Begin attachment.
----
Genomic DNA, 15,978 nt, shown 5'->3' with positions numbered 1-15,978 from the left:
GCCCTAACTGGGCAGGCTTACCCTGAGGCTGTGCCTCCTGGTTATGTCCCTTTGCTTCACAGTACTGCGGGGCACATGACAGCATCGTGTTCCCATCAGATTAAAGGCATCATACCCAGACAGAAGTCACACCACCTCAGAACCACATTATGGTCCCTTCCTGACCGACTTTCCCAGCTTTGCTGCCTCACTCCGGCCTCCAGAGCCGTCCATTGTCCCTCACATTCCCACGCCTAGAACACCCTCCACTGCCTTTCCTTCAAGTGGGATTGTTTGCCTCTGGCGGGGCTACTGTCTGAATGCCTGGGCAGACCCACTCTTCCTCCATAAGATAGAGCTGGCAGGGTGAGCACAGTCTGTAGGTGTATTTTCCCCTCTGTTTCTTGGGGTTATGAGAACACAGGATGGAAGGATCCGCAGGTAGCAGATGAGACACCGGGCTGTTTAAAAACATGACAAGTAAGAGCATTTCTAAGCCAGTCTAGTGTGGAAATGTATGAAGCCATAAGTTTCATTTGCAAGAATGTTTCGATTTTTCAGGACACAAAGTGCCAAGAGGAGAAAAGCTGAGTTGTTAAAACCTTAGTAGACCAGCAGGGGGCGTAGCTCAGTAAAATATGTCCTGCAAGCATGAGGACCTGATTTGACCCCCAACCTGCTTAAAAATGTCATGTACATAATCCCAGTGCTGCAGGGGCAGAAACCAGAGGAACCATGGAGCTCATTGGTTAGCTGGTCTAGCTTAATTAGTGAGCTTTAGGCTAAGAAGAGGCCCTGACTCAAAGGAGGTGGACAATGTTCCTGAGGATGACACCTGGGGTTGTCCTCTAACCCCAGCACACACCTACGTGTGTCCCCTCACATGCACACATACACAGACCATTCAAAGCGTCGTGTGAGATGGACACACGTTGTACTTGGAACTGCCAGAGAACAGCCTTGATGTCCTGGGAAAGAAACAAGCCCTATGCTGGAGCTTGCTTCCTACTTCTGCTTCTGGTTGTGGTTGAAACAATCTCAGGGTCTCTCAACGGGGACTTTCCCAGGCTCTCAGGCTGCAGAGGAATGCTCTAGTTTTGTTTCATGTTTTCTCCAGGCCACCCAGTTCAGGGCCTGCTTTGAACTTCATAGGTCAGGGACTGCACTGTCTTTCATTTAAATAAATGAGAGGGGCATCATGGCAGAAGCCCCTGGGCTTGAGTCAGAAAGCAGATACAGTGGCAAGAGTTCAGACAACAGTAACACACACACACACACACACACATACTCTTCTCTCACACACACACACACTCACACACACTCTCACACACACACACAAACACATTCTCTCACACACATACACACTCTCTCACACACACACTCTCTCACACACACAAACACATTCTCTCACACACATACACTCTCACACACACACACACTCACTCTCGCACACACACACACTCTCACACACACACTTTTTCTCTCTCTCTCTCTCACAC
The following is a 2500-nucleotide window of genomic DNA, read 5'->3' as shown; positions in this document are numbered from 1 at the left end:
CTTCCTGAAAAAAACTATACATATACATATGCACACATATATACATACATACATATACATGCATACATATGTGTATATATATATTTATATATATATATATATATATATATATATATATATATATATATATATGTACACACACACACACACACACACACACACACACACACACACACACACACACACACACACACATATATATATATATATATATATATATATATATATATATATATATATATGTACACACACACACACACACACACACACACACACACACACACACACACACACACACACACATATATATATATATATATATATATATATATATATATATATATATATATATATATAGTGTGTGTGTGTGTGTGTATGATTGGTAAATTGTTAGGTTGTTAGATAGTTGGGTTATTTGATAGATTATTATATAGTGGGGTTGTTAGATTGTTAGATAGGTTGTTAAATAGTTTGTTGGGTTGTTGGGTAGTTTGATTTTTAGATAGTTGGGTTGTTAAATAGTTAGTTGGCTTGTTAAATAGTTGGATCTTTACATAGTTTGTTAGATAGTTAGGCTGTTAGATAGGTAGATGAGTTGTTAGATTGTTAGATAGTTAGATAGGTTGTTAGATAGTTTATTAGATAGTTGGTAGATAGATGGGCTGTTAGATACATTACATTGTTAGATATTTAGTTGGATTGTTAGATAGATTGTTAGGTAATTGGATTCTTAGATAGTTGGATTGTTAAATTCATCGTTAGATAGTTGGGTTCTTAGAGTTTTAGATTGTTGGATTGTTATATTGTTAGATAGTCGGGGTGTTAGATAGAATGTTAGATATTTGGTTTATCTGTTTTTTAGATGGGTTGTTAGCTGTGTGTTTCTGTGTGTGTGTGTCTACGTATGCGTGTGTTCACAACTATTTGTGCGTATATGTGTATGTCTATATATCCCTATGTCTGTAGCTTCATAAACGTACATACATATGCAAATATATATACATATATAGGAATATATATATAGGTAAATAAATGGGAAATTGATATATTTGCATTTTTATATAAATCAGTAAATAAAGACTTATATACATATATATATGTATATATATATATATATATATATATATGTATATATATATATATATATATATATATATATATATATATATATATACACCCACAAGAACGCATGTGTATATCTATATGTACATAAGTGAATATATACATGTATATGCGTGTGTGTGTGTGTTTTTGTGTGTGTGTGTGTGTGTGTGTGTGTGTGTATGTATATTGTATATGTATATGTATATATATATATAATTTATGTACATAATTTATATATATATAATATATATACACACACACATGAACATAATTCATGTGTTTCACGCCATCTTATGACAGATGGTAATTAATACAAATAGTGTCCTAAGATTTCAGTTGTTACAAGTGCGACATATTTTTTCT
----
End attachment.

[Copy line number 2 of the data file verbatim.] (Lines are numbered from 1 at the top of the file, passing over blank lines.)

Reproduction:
GCCCTAACTGGGCAGGCTTACCCTGAGGCTGTGCCTCCTGGTTATGTCCCTTTGCTTCACAGTACTGCGGGGCACATGACAGCATCGTGTTCCCATCAGATTAAAGGCATCATACCCAGACAGAAGTCACACCACCTCAGAACCACATTATGGTCCCTTCCTGACCGACTTTCCCAGCTTTGCTGCCTCACTCCGGCCTCCAGAGCCGTCCATTGTCCCTCACATTCCCACGCCTAGAACACCCTCCACTGCCTTTCCTTCAAGTGGGATTGTTTGCCTCTGGCGGGGCTACTGTCTGAATGCCTGGGCAGACCCACTCTTCCTCCATAAGATAGAGCTGGCAGGGTGAGCACAGTCTGTAGGTGTATTTTCCCCTCTGTTTCTTGGGGTTATGAGAACACAGGATGGAAGGATCCGCAGGTAGCAGATGAGACACCGGGCTGTTTAAAAACATGACAAGTAAGAGCATTTCTAAGCCAGTCTAGTGTGGAAATGTATGAAGCCATAAGTTTCATTTGCAAGAATGTTTCGATTTTTCAGGACACAAAGTGCCAAGAGGAGAAAAGCTGAGTTGTTAAAACCTTAGTAGACCAGCAGGGGGCGTAGCTCAGTAAAATATGTCCTGCAAGCATGAGGACCTGATTTGACCCCCAACCTGCTTAAAAATGTCATGTACATAATCCCAGTGCTGCAGGGGCAGAAACCAGAGGAACCATGGAGCTCATTGGTTAGCTGGTCTAGCTTAATTAGTGAGCTTTAGGCTAAGAAGAGGCCCTGACTCAAAGGAGGTGGACAATGTTCCTGAGGATGACACCTGGGGTTGTCCTCTAACCCCAGCACACACCTACGTGTGTCCCCTCACATGCACACATACACAGACCATTCAAAGCGTCGTGTGAGATGGACACACGTTGTACTTGGAACTGCCAGAGAACAGCCTTGATGTCCTGGGAAAGAAACAAGCCCTATGCTGGAGCTTGCTTCCTACTTCTGCTTCTGGTTGTGGTTGAAACAATCTCAGGGTCTCTCAACGGGGACTTTCCCAGGCTCTCAGGCTGCAGAGGAATGCTCTAGTTTTGTTTCATGTTTTCTCCAGGCCACCCAGTTCAGGGCCTGCTTTGAACTTCATAGGTCAGGGACTGCACTGTCTTTCATTTAAATAAATGAGAGGGGCATCATGGCAGAAGCCCCTGGGCTTGAGTCAGAAAGCAGATACAGTGGCAAGAGTTCAGACAACAGTAACACACACACACACACACACACATACTCTTCTCTCACACACACACACACTCACACACACTCTCACACACACACACAAACACATTCTCTCACACACATACACACTCTCTCACACACACACTCTCTCACACACACAAACACATTCTCTCACACACATACACTCTCACACACACACACACTCACTCTCGCACACACACACACTCTCACACACACACTTTTTCTCTCTCTCTCTCTCACAC